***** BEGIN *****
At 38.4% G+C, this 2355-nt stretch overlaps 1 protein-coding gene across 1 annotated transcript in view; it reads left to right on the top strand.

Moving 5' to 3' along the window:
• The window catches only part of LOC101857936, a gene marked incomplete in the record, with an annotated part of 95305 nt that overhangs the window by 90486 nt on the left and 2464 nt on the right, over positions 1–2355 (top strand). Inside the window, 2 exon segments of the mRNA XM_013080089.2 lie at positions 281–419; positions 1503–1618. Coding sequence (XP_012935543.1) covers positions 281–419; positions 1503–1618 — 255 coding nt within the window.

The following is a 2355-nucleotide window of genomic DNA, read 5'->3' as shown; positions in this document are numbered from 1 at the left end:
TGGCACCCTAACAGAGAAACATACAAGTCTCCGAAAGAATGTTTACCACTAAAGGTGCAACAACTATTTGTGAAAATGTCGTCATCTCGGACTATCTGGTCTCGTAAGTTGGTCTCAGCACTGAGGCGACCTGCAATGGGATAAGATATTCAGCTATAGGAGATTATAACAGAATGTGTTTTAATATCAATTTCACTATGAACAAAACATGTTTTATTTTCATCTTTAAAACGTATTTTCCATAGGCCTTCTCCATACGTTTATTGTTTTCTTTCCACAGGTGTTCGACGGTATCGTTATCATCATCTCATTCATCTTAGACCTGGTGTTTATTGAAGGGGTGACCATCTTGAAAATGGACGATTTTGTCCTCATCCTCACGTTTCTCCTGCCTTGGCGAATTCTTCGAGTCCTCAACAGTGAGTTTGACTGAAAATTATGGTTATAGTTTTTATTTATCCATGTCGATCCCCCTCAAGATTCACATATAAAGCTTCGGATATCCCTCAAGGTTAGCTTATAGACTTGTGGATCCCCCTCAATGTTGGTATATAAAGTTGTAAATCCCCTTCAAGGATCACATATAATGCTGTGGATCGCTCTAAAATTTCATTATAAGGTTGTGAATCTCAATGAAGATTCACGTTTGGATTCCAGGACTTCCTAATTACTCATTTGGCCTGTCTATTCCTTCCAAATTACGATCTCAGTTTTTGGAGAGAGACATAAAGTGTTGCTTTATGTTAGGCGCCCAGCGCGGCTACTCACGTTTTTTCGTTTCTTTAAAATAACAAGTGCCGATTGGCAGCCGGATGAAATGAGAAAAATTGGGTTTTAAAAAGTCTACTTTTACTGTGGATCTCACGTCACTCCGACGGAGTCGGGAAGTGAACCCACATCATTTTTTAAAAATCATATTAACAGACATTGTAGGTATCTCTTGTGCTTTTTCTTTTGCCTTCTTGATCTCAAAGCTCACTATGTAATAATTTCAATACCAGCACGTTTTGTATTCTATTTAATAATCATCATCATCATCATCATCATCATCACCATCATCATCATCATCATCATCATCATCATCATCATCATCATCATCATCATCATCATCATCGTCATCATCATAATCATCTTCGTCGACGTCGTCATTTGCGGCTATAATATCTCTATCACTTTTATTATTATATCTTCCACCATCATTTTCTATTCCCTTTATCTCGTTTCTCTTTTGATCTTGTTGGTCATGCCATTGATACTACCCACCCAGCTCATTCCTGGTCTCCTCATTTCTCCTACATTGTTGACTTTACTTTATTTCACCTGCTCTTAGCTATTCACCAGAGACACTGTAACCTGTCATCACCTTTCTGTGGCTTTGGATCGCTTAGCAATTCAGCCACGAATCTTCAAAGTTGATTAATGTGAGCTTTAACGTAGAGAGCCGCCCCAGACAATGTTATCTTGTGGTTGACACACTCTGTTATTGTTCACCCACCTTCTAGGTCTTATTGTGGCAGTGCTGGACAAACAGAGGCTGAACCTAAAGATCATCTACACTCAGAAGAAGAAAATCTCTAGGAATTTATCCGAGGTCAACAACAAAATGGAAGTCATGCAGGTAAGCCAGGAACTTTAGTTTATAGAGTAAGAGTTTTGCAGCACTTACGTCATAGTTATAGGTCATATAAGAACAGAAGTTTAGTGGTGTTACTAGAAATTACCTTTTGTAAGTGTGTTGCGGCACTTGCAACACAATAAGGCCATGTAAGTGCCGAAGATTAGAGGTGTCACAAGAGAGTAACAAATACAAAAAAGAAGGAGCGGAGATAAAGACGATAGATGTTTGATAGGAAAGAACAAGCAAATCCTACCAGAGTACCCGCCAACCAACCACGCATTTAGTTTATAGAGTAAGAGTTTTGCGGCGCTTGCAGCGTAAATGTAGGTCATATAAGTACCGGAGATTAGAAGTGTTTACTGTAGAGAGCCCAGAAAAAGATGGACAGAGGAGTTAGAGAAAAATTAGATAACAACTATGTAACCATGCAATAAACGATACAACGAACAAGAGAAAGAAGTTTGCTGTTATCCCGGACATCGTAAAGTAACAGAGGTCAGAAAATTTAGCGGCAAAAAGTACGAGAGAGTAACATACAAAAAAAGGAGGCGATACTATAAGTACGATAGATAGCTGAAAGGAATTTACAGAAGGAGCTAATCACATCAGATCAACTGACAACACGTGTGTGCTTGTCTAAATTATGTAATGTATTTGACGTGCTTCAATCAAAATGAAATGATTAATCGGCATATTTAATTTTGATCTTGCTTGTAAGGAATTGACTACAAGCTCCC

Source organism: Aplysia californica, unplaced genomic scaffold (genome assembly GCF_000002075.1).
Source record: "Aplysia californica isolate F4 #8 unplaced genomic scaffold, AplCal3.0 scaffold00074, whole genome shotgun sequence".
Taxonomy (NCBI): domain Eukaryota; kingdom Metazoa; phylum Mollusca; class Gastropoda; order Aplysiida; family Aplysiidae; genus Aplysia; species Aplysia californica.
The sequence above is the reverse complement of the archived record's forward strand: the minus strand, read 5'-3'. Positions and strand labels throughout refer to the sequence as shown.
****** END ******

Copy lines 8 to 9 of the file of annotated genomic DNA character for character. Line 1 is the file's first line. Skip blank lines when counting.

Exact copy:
Taxonomy (NCBI): domain Eukaryota; kingdom Metazoa; phylum Mollusca; class Gastropoda; order Aplysiida; family Aplysiidae; genus Aplysia; species Aplysia californica.
The sequence above is the reverse complement of the archived record's forward strand: the minus strand, read 5'-3'. Positions and strand labels throughout refer to the sequence as shown.